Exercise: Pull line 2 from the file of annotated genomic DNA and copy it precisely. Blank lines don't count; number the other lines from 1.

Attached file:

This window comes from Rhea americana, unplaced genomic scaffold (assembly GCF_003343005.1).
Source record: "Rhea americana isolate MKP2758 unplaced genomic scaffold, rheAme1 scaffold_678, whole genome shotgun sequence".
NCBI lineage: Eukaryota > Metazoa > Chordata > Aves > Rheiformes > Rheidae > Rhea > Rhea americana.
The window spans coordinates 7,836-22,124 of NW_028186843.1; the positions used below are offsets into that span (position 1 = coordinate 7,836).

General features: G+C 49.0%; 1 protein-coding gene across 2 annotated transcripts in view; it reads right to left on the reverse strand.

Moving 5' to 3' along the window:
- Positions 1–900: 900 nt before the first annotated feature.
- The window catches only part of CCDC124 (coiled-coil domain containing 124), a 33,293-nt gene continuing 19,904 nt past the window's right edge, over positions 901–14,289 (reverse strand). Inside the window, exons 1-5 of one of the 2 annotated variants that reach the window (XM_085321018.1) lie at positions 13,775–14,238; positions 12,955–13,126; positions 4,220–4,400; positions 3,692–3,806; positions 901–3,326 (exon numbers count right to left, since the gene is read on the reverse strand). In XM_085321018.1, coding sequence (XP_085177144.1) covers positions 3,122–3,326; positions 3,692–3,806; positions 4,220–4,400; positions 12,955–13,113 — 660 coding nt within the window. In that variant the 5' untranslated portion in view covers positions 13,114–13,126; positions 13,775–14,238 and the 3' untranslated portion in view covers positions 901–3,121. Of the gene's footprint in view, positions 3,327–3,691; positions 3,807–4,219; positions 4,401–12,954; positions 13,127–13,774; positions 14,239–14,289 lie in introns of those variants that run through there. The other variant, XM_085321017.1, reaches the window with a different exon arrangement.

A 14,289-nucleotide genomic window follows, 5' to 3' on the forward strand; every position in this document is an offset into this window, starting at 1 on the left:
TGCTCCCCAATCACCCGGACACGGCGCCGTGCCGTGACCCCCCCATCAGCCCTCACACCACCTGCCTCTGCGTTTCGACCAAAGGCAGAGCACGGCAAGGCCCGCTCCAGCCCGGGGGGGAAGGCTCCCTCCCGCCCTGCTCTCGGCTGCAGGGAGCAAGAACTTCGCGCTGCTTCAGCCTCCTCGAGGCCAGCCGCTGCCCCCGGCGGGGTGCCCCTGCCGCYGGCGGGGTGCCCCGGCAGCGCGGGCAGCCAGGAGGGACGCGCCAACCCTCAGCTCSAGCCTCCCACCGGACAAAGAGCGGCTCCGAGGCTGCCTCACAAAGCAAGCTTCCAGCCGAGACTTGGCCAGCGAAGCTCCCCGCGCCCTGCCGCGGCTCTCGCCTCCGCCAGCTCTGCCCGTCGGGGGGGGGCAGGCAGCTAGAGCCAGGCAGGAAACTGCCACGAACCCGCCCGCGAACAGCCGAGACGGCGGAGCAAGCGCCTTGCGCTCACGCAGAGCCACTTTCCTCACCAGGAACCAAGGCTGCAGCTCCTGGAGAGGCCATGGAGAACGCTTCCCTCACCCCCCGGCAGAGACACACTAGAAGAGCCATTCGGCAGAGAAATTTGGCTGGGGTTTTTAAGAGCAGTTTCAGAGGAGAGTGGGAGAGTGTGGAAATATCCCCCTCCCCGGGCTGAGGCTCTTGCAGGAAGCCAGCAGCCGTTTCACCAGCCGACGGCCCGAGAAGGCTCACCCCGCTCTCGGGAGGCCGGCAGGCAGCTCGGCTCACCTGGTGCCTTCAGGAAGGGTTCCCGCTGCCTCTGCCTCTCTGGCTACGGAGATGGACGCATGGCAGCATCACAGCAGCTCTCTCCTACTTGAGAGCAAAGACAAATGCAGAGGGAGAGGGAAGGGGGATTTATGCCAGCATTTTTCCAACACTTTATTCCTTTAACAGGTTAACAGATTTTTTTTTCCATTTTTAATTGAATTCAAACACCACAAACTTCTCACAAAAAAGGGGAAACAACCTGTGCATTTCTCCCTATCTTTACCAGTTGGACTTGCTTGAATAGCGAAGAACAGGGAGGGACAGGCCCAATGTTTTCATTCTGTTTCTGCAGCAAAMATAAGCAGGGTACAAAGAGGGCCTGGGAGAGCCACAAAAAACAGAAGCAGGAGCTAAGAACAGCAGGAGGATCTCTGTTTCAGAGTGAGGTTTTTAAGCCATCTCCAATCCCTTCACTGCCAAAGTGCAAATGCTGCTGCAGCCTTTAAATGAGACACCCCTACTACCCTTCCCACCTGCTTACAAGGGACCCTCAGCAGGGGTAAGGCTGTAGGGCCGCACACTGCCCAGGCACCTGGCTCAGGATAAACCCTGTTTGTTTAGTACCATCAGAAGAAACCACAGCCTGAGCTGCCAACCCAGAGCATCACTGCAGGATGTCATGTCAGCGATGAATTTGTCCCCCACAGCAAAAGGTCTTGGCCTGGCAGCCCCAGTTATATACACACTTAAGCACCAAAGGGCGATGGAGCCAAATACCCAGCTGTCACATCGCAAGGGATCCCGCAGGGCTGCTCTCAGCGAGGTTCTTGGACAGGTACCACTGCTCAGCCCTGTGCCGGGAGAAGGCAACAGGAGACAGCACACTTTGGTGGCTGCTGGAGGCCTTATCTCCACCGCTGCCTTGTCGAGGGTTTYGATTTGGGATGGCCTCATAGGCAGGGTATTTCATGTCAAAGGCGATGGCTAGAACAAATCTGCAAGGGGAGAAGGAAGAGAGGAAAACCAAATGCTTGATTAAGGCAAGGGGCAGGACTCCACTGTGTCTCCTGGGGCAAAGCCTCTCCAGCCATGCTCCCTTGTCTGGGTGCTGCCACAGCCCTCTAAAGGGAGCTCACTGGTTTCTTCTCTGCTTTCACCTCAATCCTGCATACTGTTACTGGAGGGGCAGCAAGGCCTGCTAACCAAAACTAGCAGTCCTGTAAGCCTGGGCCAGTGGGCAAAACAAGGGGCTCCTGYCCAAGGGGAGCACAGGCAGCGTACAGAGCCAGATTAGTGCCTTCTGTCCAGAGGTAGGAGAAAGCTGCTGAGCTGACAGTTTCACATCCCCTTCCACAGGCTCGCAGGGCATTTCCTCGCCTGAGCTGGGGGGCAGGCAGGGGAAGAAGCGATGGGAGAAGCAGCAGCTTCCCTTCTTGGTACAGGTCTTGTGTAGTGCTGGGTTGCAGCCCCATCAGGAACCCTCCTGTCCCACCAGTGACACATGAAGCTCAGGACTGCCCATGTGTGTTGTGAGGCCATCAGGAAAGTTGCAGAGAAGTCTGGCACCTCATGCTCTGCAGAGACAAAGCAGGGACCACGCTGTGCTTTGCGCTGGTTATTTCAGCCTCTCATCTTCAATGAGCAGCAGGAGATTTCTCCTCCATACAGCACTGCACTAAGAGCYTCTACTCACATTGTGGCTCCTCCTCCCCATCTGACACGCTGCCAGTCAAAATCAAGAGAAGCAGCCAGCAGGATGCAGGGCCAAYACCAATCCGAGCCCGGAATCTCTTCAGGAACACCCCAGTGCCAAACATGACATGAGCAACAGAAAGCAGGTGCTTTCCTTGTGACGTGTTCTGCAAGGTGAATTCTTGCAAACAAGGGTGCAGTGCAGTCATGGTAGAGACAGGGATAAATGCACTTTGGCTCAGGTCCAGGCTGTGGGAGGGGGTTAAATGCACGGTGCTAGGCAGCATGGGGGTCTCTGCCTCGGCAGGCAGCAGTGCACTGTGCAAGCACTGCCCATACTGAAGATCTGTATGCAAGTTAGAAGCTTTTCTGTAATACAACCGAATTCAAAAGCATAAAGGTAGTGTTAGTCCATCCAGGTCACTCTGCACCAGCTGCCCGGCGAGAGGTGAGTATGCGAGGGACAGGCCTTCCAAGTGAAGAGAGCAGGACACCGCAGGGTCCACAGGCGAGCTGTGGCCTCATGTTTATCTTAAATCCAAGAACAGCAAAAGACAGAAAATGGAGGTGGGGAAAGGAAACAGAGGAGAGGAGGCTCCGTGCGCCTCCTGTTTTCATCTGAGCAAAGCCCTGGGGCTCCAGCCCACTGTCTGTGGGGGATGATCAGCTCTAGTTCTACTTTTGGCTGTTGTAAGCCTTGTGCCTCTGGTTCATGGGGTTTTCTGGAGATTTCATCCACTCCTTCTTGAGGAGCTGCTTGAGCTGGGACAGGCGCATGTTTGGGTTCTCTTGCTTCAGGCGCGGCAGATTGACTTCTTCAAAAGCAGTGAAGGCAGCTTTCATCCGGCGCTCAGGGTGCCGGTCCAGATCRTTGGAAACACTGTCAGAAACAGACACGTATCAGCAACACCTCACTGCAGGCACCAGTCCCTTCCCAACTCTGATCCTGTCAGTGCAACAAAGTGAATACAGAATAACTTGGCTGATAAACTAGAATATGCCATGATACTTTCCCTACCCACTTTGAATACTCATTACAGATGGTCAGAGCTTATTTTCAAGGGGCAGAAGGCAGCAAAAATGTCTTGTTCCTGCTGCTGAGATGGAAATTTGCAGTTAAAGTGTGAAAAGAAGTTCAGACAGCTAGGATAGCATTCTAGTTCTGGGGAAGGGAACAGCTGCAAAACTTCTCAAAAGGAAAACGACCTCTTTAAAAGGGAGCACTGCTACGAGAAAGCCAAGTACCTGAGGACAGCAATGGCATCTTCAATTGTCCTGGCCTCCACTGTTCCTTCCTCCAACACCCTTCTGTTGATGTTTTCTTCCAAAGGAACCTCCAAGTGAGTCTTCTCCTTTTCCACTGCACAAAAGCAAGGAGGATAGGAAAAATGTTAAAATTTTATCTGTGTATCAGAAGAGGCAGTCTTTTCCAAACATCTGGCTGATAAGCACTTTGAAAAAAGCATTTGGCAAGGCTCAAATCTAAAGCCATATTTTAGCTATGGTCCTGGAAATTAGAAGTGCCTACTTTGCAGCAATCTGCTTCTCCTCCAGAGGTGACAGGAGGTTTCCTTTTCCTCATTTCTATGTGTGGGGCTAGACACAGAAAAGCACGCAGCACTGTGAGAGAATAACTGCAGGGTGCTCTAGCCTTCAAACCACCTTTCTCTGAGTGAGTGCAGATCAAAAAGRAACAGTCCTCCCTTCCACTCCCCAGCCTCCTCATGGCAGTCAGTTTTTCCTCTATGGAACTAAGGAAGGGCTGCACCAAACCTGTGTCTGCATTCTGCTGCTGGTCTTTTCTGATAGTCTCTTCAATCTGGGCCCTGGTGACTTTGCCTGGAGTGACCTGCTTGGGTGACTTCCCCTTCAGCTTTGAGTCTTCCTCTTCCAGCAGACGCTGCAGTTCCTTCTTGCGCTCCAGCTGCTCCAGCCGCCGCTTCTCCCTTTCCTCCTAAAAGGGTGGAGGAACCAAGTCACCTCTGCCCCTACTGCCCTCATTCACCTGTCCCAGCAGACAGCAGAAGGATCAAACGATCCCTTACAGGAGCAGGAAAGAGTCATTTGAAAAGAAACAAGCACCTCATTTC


Source record: "Rhea americana isolate MKP2758 unplaced genomic scaffold, rheAme1 scaffold_678, whole genome shotgun sequence".